Judo returned to its spiritual home as the Nippon Budokan received athletes from across the world for the Tokyo 2020 Paralympic Games competition. Here are some things we learned after the three days of thrills and spills.
Azerbaijan are a dominant force
Winning six out of a possible 13 gold medals, Azeri judoka really put on a show at Tokyo 2020.
Shahana Hajiyeva started the gold rush on day one in the women’s up to 48kg, overcoming France’s up to 52kg Paralympic champion from Rio 2016, Sandrine Martinet. Vugar Shirinli also progressed through the rounds to take the win in the men’s up to 60kg.
Azerbaijan went one further the following day, grabbing a trio of golds for their efforts.
Sevda Valiyeva and Khanim Huseynova dominated in the women’s up to 57kg and up to 63kg, respectively.
Huseyn Rahimili registered some incredible performances on his way to the top of the podium in the men’s up to 81kg. He overcame South Korean world champion Jung Min Lee, before emerging the victor from a gruelling final against Uzbekistan’s Davurkhon Karomatov which went to Golden Score.
Dursadaf Karimova rounded off Azerbaijan’s golds in the women’s up to 70kg after executing an impressive Ippon-seoi-nage on Kazakhstan’s Zarina Baibatina in the final on day three.
Sevda Valiyeva Ⓒ Getty Images
Comebacks are possible
Several judoka came to Tokyo 2020 determined to improve on what they saw as disappointing performances from Rio 2016.
These included the British duo of Chris Skelley and Elliot Stewart. Both men missed out on the podium five years ago but drew on a deep well of determination at the Budokan.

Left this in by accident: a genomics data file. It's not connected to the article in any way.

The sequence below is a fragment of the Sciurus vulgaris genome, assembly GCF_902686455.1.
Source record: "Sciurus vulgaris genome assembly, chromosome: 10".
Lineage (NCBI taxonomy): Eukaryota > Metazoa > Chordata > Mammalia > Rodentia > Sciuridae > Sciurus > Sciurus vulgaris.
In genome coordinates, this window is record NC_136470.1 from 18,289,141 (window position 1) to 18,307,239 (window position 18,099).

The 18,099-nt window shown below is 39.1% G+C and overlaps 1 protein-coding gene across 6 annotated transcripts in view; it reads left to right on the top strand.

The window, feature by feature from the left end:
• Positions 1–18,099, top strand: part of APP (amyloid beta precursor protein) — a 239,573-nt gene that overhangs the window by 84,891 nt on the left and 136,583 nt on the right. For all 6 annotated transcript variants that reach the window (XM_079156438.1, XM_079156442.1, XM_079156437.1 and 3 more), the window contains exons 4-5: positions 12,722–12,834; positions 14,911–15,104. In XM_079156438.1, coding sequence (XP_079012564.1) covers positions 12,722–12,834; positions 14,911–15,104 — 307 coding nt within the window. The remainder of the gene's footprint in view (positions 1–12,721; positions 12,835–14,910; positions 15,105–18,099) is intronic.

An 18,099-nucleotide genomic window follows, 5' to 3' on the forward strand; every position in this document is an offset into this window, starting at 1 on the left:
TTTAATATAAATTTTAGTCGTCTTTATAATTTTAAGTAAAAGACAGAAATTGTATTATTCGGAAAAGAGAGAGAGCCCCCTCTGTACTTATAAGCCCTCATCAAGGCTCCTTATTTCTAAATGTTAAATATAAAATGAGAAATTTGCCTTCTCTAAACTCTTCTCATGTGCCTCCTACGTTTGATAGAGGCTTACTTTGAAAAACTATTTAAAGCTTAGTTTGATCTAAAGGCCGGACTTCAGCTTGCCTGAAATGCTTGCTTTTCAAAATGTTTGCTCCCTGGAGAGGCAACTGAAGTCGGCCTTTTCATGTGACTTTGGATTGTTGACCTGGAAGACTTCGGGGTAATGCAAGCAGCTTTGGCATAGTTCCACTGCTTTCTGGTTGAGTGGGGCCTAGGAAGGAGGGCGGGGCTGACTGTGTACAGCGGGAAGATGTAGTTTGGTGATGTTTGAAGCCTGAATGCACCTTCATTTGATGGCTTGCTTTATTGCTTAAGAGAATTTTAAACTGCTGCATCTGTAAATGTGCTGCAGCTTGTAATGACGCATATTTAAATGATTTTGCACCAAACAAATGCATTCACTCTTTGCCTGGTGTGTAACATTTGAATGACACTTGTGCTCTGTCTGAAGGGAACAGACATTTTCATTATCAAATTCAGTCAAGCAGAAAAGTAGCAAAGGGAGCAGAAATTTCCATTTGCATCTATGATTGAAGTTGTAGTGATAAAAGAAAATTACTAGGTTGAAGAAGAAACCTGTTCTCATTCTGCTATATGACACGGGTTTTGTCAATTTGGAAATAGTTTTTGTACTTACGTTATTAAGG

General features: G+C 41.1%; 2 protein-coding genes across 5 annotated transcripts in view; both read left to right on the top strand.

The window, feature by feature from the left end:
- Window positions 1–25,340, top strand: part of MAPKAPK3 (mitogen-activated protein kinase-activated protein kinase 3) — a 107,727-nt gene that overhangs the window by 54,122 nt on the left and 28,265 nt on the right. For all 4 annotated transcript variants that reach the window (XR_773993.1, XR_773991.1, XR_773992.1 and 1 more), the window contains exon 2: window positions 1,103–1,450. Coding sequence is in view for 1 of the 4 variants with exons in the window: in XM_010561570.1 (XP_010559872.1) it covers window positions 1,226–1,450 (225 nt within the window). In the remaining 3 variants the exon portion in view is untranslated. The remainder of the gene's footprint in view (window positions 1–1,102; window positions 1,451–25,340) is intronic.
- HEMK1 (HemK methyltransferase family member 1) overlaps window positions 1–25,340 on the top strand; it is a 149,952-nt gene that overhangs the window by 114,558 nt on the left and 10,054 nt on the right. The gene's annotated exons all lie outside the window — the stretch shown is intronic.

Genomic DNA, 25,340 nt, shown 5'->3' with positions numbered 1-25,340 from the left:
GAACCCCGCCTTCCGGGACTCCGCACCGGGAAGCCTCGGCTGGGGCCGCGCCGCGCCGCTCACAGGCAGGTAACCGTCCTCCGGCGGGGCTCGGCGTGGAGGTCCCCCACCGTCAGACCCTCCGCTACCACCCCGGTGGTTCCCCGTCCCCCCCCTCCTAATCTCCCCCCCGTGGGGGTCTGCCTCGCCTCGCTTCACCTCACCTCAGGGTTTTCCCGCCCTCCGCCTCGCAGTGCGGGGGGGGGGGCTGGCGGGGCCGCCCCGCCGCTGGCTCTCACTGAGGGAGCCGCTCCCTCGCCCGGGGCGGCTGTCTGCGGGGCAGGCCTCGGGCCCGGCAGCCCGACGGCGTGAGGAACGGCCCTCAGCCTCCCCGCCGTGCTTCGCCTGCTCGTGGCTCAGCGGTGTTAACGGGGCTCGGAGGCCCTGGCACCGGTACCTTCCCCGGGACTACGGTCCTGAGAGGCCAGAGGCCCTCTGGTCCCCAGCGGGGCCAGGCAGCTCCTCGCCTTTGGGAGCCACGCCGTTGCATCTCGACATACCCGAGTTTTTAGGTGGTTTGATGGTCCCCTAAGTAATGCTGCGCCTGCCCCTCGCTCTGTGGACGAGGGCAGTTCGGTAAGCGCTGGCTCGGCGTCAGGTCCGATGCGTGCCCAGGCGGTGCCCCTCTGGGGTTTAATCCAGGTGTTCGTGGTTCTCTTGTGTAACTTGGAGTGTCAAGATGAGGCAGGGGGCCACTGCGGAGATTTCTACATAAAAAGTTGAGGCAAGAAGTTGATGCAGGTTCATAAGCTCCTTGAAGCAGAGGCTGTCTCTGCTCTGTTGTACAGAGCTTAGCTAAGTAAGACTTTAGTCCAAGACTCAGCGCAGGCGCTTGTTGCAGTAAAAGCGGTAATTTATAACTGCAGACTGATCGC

Skelley emerged the victor in the men’s up to 100kg and showed just what it meant by breaking down in tears at the side of the mat. Stewart advanced to the final in the men’s up to 90kg after dispatching the defending silver and bronze medallists and left with silver.
Brazil’s Alana Maldonado also stepped onto the mat with gold in her sights once again, having settled for silver at her home Games in 2016. Taking on Georgia’s Ina Kaldani, who had beaten Mexican Paralympic title-holder Lenia Ruvalcaba on her way to the final, Maldonado’s victory rarely looked in doubt.
And Algeria’s Cherine Abdellaoui was absolutely delighted with her gold medal in the women’s up to 52kg, improving on her third place from Rio 2016.
Iran are on the map
Iran’s World Championships bronze medallist Vahid Nouri won his country’s first Paralympic judo gold in the men’s up to 90kg at Tokyo 2020.
Nouri just caught Great Britain’s Stewart with a neat sweep of his foot for ippon in the final.
“This is the first gold medal for Iran in Paralympic judo. Before we got silver, bronze, now this is the first gold. I am so thrilled when my national flag goes up. I live judo,” Nouri said.
Following on from Nouri’s gold, teammate Mohammed Kheriollahzadeh then went on to win the men’s over 100kg to double up for Iran.
Diverse medals table shows global quality
Twenty-two countries claimed at least one medal at Tokyo 2020. That means that out of the 39 medals on offer in total, more than half went to different countries.
As well as the Azeri domination and historic golds for Iran, judoka from Europe, Asia, Africa and the Americas left with a podium finish. And Tokyo 2020 also saw the debut of athletes from Australia, Jamaica and Peru.
In addition, medals came for hosts of the Paris 2024 and Los Angeles 2028 Paralympics. A silver for Martinet added to her podiums from previous editions and a bronze for teammate Helios Latchoumanaya – his first Paralympic medal – saw France leave with hope for the future.
For the USA, Benjamin Goodrich reached silver in the men’s over 100kg.